I'm sorry to call you out like this Greg but this demonstrates a pretty fundamental misunderstanding. First of all, yes it is possible to do leg presses and not injure your back, but the machine itself lends itself to a higher probability of injury. Let's explore.

    When you stand up straight with good posture and a slight natural curve in your lower back, your spine is in a neutral position. Pull your butt back, hunch your shoulders, lose the curve in your lower back (basic bad posture) your spine is in flexion. The opposite way, with your hips out, this is called extension. Flexion and extension put exponentially more stress on the discs in your spine. Think of the cream bulging out of a big stack of oreos if you tilt the stack one way or another. Maintaining a neutral spine is very difficult using a leg press machine. Illustrative example:
    http://artisanfitness.com/wp-content...iserotated.jpg
    This is a picture of a woman on a leg press machine that has been flipped to give you more perspective of her posture, and thus the position of her spine. As you can see she hasn't even lowered the weight that much and her spine is already in extreme flexion. This is a recipe for disaster. You WILL get hurt in this position. So then you can see that in order to use this machine and minimize the danger you would have to barely lower the weight, which would mean you're getting much less benefit of a weight bearing exercise as well.

    Your point about stabilizing your knees is erroneous as well - it's actually so opposite of true I wonder if you're doing it on purpose. As with all track based machines, the leg press takes the stabilizing muscles in your legs, particularly around your knees, COMPLETELY out of the equation. Think about it - no matter how you press, be it perfectly in line with the machine's track, or at a weight angle, the machine only moves along one path. Stabilizing muscles on your legs and around your knees do no work, and as such they do not get exercised.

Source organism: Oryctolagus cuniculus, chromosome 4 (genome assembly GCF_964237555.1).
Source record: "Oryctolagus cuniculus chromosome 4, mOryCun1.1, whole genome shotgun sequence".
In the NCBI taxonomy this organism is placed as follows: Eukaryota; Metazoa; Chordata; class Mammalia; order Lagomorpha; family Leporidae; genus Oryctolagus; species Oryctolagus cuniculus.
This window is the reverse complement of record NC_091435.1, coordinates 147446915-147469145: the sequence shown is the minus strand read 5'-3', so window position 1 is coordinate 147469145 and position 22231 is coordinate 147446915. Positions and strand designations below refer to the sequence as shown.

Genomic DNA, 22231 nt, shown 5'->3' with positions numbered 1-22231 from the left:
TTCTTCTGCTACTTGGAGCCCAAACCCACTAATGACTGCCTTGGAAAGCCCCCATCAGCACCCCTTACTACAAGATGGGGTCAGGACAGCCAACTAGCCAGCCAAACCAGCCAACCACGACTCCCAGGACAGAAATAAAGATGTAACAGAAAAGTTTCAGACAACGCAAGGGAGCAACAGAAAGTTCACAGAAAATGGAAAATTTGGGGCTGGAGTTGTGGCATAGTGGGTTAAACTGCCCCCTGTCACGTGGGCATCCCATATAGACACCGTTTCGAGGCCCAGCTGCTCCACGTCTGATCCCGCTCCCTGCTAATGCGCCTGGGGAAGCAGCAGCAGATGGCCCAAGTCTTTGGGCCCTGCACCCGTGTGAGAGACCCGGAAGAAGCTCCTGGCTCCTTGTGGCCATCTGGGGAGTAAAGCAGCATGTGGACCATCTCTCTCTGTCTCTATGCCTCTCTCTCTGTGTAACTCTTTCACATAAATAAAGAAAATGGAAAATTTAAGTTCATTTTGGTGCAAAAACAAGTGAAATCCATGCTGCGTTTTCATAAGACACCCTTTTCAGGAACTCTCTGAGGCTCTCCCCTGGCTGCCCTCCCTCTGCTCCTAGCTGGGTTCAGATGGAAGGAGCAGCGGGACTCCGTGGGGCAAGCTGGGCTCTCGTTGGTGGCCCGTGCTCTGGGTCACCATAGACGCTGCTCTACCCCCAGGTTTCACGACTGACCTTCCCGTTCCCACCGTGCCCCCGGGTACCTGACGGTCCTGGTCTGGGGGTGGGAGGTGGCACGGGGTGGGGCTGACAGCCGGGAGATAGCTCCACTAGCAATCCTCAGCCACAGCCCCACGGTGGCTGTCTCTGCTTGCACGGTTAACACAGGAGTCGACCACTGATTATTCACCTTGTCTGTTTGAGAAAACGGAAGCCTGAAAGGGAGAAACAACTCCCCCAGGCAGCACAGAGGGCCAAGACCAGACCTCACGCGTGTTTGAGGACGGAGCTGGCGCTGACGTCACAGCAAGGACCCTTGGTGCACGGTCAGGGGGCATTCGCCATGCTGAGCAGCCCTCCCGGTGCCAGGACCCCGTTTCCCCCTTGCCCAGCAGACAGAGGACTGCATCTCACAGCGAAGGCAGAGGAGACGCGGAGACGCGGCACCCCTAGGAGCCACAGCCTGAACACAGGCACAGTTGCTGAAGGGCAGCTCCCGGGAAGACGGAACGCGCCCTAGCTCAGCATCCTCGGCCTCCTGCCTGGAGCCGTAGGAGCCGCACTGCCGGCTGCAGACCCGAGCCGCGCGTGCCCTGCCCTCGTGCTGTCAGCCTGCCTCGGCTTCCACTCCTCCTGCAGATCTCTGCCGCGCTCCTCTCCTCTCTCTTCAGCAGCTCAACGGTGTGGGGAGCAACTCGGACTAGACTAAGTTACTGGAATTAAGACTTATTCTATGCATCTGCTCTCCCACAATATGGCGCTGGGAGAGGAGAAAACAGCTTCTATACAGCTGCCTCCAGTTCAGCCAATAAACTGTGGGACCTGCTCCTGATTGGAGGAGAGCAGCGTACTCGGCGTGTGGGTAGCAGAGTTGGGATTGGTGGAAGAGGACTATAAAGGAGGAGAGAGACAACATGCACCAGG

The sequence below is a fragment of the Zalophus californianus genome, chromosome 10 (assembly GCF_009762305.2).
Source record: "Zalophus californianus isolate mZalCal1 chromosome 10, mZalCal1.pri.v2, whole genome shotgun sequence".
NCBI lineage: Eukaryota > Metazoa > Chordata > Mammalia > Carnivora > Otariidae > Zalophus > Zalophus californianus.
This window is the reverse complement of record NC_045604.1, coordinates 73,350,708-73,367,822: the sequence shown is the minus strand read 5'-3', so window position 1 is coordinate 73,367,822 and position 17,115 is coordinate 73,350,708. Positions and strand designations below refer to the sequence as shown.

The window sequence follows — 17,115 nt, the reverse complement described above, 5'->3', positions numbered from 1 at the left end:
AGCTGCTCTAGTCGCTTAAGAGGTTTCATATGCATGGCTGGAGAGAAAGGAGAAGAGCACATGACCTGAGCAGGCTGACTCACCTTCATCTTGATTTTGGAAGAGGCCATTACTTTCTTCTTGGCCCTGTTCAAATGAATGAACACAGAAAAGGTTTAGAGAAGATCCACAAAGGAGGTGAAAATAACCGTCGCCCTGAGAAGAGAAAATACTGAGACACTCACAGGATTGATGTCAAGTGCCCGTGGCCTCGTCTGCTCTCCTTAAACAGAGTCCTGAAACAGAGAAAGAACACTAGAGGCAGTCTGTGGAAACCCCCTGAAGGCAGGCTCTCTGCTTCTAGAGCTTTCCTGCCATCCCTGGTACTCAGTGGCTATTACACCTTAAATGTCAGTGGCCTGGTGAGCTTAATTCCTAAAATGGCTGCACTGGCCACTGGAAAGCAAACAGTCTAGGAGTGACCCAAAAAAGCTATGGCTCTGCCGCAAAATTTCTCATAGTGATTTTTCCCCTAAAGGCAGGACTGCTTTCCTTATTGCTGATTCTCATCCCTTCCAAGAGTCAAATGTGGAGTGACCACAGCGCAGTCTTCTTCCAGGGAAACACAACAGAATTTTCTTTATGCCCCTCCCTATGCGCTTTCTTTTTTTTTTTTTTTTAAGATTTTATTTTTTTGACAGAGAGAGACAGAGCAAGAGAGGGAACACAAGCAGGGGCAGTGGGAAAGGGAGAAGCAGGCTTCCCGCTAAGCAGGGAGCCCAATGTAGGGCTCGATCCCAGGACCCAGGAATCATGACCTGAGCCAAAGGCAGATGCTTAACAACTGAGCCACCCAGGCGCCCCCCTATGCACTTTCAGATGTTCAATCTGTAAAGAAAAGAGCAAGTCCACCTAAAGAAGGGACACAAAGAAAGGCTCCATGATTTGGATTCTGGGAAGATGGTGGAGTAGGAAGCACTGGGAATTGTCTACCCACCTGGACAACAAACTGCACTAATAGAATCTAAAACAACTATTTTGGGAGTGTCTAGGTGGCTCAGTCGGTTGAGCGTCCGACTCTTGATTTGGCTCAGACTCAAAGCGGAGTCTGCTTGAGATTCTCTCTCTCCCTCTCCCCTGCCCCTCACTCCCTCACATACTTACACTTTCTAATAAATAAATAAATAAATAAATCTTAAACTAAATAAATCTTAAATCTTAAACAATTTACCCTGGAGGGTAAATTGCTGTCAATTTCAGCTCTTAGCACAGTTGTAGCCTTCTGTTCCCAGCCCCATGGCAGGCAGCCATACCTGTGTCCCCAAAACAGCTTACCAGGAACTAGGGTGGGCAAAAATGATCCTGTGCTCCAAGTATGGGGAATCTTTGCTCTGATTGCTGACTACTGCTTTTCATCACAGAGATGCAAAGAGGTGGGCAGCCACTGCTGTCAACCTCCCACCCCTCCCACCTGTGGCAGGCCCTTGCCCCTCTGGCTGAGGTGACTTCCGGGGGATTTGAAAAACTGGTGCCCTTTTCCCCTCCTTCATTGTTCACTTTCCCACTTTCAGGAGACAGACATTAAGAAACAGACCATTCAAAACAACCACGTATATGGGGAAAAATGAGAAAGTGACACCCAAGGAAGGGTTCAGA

This also has the added negative aspect of putting excess shearing force on your joints (hips, knees.) Think about it - if you're pushing at an angle but the sled is moving along a different path, all that extra force is moving at an angle through your joints. This additionally increases your injury risk, particularly to your tendons and connective tissue around your joints.

    Like I said, the leg press is only useful as a way to (artificially) more large amounts of weight to stimulate non-functional muscle growth. All leg pressing will do is make you better at leg pressing.

    I hope you don't feel attacked, Greg. I don't expect to convince you (as a random internet person and all) but if you do a little research the information is out there and readily available.
    "Their interpretation is, however, refuted most elegantly by your system of radioactive atom + amplifier + charge of gun powder + cat in a box"
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  10. #10
    Senior Member Greg's Avatar